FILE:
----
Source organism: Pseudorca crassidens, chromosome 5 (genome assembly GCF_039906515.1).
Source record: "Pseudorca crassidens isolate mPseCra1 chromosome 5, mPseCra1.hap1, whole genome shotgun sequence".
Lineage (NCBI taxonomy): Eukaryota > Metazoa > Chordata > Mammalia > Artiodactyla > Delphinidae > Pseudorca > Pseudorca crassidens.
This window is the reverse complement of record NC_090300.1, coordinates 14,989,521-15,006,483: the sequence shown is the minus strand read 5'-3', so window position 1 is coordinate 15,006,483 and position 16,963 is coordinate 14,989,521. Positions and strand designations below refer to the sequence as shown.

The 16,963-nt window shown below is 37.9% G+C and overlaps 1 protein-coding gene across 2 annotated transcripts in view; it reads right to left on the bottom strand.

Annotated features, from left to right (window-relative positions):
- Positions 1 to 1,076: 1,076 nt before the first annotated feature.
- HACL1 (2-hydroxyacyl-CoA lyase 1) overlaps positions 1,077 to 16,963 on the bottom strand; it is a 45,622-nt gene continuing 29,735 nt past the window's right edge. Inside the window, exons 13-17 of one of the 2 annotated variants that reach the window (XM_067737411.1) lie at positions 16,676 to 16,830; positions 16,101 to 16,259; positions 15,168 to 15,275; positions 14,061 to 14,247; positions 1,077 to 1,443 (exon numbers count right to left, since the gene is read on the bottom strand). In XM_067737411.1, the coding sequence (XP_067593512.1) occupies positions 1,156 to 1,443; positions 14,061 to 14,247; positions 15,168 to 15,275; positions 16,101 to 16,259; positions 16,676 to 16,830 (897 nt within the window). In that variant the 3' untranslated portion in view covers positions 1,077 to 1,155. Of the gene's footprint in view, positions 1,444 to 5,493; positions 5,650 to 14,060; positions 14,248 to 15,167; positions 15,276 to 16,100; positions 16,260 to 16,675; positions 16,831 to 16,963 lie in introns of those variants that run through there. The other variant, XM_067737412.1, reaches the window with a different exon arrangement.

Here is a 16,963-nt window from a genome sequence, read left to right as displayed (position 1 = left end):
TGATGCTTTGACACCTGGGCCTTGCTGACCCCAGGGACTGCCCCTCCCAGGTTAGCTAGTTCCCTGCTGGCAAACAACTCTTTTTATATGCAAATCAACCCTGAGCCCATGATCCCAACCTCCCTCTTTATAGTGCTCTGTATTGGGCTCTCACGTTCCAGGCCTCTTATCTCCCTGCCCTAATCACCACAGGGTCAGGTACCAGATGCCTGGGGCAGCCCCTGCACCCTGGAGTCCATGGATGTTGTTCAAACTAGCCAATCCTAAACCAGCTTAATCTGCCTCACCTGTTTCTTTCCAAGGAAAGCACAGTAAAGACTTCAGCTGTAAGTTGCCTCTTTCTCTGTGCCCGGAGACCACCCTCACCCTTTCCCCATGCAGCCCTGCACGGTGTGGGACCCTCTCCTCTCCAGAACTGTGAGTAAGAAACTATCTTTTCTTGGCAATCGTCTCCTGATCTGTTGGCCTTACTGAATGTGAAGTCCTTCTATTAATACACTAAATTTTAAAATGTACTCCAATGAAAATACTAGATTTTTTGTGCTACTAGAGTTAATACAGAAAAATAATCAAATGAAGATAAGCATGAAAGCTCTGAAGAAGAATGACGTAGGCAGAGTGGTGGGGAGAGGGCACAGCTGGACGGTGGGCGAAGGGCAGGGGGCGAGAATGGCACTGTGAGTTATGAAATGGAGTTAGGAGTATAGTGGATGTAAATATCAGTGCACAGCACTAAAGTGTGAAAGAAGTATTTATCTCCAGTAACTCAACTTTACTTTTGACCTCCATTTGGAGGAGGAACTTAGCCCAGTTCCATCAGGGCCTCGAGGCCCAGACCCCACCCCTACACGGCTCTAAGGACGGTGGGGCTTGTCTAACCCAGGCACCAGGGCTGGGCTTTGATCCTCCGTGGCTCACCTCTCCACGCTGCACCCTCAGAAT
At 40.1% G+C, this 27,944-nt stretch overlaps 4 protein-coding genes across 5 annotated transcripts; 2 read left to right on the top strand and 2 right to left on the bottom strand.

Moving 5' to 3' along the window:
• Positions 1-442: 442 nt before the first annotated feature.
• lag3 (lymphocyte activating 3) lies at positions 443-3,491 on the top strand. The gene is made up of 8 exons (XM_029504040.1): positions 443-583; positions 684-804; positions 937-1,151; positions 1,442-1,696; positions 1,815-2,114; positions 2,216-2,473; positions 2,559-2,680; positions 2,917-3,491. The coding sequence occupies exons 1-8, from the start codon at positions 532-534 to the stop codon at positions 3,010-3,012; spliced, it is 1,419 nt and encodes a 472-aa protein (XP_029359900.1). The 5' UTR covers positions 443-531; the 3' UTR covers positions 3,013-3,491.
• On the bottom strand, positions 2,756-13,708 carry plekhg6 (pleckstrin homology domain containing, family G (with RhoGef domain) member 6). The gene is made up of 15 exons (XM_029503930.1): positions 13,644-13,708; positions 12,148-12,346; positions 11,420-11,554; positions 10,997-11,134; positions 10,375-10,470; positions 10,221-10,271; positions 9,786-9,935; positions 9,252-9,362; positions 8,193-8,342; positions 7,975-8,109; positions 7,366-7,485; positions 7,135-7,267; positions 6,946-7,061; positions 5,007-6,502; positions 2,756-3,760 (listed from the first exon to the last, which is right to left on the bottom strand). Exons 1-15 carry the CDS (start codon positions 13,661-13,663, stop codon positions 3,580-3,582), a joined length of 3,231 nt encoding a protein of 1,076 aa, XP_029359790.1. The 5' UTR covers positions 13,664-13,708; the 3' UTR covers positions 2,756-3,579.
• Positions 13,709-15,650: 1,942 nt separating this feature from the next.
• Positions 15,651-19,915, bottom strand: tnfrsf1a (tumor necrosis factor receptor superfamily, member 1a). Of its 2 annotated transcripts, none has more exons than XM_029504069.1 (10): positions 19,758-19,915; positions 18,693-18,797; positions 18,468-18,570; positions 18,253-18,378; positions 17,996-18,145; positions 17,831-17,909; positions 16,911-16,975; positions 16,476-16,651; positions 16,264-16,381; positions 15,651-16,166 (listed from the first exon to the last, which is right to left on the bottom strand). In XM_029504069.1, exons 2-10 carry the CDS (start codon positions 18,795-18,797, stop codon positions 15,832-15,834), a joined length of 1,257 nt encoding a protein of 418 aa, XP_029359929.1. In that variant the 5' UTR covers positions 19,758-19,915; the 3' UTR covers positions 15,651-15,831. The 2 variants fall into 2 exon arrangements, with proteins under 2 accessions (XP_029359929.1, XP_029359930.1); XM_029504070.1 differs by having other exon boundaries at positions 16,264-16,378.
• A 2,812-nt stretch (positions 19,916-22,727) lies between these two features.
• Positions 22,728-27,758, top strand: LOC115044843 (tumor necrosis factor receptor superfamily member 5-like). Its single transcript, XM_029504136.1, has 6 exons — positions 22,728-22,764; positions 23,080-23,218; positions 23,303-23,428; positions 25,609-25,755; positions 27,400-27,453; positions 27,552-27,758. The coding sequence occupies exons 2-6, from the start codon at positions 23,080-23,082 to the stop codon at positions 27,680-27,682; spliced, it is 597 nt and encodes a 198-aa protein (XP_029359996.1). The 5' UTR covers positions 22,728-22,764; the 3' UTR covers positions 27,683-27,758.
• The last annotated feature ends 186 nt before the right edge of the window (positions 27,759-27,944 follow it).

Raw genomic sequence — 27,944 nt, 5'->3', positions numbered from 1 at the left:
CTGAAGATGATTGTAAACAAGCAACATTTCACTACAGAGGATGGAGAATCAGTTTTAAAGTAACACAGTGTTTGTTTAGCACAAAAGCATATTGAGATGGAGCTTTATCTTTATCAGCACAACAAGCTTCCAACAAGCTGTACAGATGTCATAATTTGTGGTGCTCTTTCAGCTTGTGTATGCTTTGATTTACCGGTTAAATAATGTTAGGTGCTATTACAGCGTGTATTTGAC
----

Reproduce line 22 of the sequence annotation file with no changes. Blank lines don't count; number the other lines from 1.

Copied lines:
CTGAAGATGATTGTAAACAAGCAACATTTCACTACAGAGGATGGAGAATCAGTTTTAAAGTAACACAGTGTTTGTTTAGCACAAAAGCATATTGAGATGGAGCTTTATCTTTATCAGCACAACAAGCTTCCAACAAGCTGTACAGATGTCATAATTTGTGGTGCTCTTTCAGCTTGTGTATGCTTTGATTTACCGGTTAAATAATGTTAGGTGCTATTACAGCGTGTATTTGAC